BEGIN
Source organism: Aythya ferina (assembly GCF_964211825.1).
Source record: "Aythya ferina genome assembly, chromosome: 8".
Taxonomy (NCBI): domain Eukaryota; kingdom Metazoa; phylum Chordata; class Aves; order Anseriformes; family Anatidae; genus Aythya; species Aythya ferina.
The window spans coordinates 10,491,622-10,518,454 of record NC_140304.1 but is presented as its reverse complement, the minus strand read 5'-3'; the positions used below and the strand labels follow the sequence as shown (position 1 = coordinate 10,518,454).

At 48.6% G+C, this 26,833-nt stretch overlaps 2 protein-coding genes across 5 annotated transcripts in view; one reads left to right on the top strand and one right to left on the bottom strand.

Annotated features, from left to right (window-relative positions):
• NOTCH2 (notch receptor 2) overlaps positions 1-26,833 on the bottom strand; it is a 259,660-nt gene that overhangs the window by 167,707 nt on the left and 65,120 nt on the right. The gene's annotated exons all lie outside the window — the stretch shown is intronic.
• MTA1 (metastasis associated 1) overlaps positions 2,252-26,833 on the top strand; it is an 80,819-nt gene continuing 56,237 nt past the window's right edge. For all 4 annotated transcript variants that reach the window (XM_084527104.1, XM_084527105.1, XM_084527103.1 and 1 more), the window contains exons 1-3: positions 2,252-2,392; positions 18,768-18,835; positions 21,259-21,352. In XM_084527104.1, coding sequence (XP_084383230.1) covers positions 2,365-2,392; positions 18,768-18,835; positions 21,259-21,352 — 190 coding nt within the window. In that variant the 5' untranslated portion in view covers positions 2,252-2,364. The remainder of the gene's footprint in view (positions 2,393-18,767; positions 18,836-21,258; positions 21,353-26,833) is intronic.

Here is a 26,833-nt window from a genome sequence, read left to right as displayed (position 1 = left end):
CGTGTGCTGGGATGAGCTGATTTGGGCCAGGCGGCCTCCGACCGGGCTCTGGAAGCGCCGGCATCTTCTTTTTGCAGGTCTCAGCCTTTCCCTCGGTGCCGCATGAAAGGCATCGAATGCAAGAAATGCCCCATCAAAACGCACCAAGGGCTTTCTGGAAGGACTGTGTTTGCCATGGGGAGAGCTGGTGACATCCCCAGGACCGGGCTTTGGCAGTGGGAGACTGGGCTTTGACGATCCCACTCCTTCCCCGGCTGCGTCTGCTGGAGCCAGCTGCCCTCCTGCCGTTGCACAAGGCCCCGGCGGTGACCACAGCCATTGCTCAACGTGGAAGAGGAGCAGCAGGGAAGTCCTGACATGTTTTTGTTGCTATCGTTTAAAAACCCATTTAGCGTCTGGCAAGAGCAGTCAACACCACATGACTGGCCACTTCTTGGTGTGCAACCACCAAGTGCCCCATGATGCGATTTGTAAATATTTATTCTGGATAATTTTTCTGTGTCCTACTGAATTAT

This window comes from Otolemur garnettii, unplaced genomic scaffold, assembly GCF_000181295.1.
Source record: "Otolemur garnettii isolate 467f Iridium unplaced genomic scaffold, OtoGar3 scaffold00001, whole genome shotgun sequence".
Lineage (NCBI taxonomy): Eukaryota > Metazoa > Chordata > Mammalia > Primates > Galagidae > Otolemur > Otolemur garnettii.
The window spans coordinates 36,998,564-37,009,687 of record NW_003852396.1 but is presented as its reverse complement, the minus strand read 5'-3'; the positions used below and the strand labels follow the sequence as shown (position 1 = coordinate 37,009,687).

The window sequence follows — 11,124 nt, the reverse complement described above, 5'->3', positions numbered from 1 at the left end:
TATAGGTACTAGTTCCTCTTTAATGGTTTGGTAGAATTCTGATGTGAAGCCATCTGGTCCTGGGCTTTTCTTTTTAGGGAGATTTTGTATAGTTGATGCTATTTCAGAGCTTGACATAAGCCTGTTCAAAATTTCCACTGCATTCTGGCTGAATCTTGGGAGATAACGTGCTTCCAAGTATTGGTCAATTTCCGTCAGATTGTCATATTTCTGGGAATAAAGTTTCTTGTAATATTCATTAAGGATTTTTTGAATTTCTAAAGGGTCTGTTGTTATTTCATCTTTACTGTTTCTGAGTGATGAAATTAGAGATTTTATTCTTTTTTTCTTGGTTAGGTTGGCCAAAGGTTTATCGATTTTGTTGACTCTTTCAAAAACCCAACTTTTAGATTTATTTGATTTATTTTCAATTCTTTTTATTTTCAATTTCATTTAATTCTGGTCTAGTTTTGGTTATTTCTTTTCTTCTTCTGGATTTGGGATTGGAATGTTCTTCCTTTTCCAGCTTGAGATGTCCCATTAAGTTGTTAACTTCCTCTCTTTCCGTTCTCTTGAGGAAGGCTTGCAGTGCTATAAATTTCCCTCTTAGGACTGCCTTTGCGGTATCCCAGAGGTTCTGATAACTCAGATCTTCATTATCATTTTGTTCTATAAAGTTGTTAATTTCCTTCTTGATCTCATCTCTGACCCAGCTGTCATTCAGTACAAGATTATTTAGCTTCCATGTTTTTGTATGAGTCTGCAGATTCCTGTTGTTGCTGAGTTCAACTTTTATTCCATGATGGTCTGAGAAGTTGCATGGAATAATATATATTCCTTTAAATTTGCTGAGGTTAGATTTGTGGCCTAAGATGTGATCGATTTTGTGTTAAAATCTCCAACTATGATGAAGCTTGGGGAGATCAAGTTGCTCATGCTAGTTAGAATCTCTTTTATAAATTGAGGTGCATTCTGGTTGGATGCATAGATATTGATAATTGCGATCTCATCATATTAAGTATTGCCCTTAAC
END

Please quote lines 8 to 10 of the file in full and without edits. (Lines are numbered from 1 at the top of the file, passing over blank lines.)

• MTA1 (metastasis associated 1) overlaps positions 2,252-26,833 on the top strand; it is an 80,819-nt gene continuing 56,237 nt past the window's right edge. For all 4 annotated transcript variants that reach the window (XM_084527104.1, XM_084527105.1, XM_084527103.1 and 1 more), the window contains exons 1-3: positions 2,252-2,392; positions 18,768-18,835; positions 21,259-21,352. In XM_084527104.1, coding sequence (XP_084383230.1) covers positions 2,365-2,392; positions 18,768-18,835; positions 21,259-21,352 — 190 coding nt within the window. In that variant the 5' untranslated portion in view covers positions 2,252-2,364. The remainder of the gene's footprint in view (positions 2,393-18,767; positions 18,836-21,258; positions 21,353-26,833) is intronic.

Here is a 26,833-nt window from a genome sequence, read left to right as displayed (position 1 = left end):
CGTGTGCTGGGATGAGCTGATTTGGGCCAGGCGGCCTCCGACCGGGCTCTGGAAGCGCCGGCATCTTCTTTTTGCAGGTCTCAGCCTTTCCCTCGGTGCCGCATGAAAGGCATCGAATGCAAGAAATGCCCCATCAAAACGCACCAAGGGCTTTCTGGAAGGACTGTGTTTGCCATGGGGAGAGCTGGTGACATCCCCAGGACCGGGCTTTGGCAGTGGGAGACTGGGCTTTGACGATCCCACTCCTTCCCCGGCTGCGTCTGCTGGAGCCAGCTGCCCTCCTGCCGTTGCACAAGGCCCCGGCGGTGACCACAGCCATTGCTCAACGTGGAAGAGGAGCAGCAGGGAAGTCCTGACATGTTTTTGTTGCTATCGTTTAAAAACCCATTTAGCGTCTGGCAAGAGCAGTCAACACCACATGACTGGCCACTTCTTGGTGTGCAACCACCAAGTGCCCCATGATGCGATTTGTAAATATTTATTCTGGATAATTTTTCTGTGTCCTACTGAATTAT